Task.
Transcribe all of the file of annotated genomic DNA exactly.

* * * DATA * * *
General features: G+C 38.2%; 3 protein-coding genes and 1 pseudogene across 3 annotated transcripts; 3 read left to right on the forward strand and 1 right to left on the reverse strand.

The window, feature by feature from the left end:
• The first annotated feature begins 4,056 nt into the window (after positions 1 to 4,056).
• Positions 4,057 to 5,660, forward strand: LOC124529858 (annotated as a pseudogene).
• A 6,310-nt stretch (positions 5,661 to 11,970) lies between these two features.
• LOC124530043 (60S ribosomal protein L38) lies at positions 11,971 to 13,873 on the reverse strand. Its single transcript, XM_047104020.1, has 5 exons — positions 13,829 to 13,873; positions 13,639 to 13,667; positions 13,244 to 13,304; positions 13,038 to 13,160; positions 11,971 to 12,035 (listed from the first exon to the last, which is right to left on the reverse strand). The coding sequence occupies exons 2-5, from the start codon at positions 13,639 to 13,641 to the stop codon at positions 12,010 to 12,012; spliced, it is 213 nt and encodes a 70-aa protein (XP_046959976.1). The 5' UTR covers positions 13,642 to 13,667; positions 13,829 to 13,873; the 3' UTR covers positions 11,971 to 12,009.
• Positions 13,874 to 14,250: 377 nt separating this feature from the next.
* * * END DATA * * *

General features: G+C 38.2%; 3 protein-coding genes and 1 pseudogene across 3 annotated transcripts; 3 read left to right on the forward strand and 1 right to left on the reverse strand.

The window, feature by feature from the left end:
• The first annotated feature begins 4,056 nt into the window (after positions 1 to 4,056).
• Positions 4,057 to 5,660, forward strand: LOC124529858 (annotated as a pseudogene).
• A 6,310-nt stretch (positions 5,661 to 11,970) lies between these two features.
• LOC124530043 (60S ribosomal protein L38) lies at positions 11,971 to 13,873 on the reverse strand. Its single transcript, XM_047104020.1, has 5 exons — positions 13,829 to 13,873; positions 13,639 to 13,667; positions 13,244 to 13,304; positions 13,038 to 13,160; positions 11,971 to 12,035 (listed from the first exon to the last, which is right to left on the reverse strand). The coding sequence occupies exons 2-5, from the start codon at positions 13,639 to 13,641 to the stop codon at positions 12,010 to 12,012; spliced, it is 213 nt and encodes a 70-aa protein (XP_046959976.1). The 5' UTR covers positions 13,642 to 13,667; positions 13,829 to 13,873; the 3' UTR covers positions 11,971 to 12,009.
• Positions 13,874 to 14,250: 377 nt separating this feature from the next.